What will happen if Derek Chauvin is acquitted?

The nation is bracing itself for a verdict in the trial of Derek Chauvin, the former Minneapolis police officer accused of murdering George Floyd last May, as proceedings draw to a close.

After closing arguments were delivered on Monday following three weeks of testimony, the jury was sequestered to begin their deliberations in the last phase of the trial.

Mr Chauvin is facing charges of second-degree murder, third-degree murder, and second-degree manslaughter. He pleaded not guilty to all three charges.

The jury will decide whether to find Mr Chauvin guilty or not guilty on each count in a trial that has been regarded as one of the most important civil rights cases in a generation.

What happens if Mr Chauvin is acquitted?

If Mr Chauvin is found not guilty on all three charges, he will walk out of the courtroom a free man.

No conviction or a conviction of manslaughter will likely result in protests in the city. Photographs have shown buildings throughout the city boarded-up in preparation for possible unrest across the area and 3000 members of the Minnesota National Guard troops on deployment.

The tense atmosphere also comes amid days of unrest in the area following the shooting of 20-year-old Daunte Wright, a Black man, by a police officer during a traffic stop in a Minneapolis suburb.

The courthouse in which the anonymous jury will later deliver verdicts had already been fortified with concrete barriers and razor wire, ahead of the trial.

Following Mr Floyd’s death in 2020, peaceful rallies gave way to nights of arson, looting, and vandalism in cities across the US, as protesters vented their grief and rage over his death.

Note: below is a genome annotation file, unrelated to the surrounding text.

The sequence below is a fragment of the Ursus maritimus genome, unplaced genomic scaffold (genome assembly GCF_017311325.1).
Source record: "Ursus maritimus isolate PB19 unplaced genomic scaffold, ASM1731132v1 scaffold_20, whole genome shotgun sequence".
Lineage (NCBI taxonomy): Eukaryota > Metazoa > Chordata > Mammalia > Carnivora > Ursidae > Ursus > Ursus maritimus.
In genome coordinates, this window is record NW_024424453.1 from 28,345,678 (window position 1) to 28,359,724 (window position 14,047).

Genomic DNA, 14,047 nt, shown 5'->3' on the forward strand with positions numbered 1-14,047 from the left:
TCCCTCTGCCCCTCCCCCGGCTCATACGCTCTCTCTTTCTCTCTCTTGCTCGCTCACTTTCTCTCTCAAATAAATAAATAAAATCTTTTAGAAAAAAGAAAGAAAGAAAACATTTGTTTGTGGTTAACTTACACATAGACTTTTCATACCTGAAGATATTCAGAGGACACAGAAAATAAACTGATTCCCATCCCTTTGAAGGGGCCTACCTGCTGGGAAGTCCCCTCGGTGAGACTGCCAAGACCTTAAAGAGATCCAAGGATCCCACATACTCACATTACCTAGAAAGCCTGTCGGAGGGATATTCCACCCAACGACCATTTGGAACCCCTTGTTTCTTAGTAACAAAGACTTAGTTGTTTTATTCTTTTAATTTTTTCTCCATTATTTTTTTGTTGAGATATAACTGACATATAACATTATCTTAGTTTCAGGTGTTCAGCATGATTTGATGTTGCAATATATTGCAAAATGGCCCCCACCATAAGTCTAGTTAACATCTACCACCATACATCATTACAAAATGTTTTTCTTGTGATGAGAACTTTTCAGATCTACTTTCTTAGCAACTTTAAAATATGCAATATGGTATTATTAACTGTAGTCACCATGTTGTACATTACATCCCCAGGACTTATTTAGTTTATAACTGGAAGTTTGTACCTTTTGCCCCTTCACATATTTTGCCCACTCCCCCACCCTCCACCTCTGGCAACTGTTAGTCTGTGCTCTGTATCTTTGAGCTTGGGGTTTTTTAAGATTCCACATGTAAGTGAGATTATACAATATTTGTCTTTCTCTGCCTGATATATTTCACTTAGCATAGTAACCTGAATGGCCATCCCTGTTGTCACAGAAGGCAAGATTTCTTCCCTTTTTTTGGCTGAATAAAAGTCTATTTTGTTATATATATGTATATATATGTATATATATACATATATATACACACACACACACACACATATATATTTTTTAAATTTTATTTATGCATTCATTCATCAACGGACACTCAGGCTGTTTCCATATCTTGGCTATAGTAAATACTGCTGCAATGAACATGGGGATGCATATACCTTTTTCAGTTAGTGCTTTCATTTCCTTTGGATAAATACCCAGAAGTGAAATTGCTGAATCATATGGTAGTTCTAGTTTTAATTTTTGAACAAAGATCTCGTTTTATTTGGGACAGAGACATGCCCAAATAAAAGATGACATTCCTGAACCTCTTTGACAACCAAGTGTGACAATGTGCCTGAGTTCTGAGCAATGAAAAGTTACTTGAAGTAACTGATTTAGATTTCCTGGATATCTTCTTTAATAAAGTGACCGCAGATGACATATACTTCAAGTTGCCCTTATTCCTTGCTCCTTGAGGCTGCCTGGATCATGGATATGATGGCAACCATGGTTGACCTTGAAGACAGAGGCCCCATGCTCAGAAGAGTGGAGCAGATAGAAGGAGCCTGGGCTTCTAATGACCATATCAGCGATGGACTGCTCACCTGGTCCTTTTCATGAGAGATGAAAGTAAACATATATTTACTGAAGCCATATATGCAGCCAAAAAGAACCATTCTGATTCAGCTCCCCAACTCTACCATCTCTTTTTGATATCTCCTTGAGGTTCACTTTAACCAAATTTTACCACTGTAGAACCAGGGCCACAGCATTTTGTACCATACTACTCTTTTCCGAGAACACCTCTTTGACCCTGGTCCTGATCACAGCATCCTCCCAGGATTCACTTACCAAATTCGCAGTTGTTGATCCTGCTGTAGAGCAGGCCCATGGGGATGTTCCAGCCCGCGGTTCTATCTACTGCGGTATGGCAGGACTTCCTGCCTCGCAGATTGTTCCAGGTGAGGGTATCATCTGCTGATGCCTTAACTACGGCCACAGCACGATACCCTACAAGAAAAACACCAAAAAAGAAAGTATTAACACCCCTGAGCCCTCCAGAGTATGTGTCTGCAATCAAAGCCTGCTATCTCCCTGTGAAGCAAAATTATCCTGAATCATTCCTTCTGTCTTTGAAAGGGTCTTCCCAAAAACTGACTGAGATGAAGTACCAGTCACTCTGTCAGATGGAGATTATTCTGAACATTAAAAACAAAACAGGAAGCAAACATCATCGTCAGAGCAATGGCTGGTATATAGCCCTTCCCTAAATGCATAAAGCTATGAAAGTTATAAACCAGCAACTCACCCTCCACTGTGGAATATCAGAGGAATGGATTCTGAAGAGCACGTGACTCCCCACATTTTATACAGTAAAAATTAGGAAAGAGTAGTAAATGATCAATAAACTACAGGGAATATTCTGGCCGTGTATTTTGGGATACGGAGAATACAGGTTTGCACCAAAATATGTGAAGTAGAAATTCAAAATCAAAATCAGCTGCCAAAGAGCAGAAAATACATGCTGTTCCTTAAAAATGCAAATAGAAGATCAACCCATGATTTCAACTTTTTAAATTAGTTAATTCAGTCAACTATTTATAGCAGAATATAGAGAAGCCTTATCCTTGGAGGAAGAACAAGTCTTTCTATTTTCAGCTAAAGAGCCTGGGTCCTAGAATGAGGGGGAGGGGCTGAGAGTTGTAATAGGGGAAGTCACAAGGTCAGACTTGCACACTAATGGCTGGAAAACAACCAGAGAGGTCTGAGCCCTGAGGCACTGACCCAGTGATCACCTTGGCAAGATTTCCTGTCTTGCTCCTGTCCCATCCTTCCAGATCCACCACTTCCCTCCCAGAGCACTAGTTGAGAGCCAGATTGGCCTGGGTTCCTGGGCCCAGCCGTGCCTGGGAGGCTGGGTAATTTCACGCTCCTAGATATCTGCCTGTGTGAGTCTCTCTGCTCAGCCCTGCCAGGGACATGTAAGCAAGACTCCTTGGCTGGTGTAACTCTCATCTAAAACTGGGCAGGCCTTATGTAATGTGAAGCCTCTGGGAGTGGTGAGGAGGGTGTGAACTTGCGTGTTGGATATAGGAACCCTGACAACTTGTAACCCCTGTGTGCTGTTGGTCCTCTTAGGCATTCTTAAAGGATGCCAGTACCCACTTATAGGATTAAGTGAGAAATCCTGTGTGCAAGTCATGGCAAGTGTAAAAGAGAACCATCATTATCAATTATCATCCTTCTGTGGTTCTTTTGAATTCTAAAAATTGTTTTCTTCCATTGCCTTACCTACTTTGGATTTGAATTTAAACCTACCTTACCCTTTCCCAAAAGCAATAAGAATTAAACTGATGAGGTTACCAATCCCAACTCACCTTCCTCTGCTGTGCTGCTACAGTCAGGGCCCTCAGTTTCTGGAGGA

What happens if Mr Chauvin is convicted?

If the former police officer is convicted on any of the three counts, he will be immediately taken into custody.

“Right from the courtroom, he will go to jail and he will be held in jail until sentencing. If there is a prison sentence, which of course there would be, he would go to prison,” attorney Joe Tamburino told WCCO.

Each count carries a different maximum sentence: 40 years for second-degree unintentional murder, 25 years for third-degree murder, and 10 years for second-degree manslaughter.

Under Minnesota sentencing guidelines, for a person with no criminal history, as in Mr Chauvin’s case, each murder charge carries a presumptive sentence of 12 and a half years in prison, while manslaughter has a presumptive sentence of four years.

However,  prosecutors are also seeking a sentence that goes above the guideline range citing several aggravating factors. If jurors convict Mr Chauvin, it’s expected they will hear arguments about these aggravating factors and decide whether he should receive an increased sentence.

Jurors will be required to debate aggravating factors which could include the fact that Mr Floyd was particularly vulnerable, that Mr Chauvin was a uniformed police officer acting in a position of authority, and the presence of children at the scene.

A conviction of second or third-degree murder will likely result in celebrations among campaigners and activists of police reform. Crucially for campaigners, with few cases of police officers in the US being charged or convicted over deaths in custody, the outcome could set precedent for future incidents.

How long will it take the jury to decide?

There is a large amount of witness testimony and evidence for the jurors to consider and it is unclear how long it will take the jury to announce a decision. Predicting the length of jury deliberations is difficult and it could be a matter of hours or weeks.

Last week, Judge Peter Cahill turned to the jurors and warned them to pack a bag when they returned on Monday. “If I were you, I would plan for long [deliberations] and hope for short,” he said.

Additional reporting by the Associated Press

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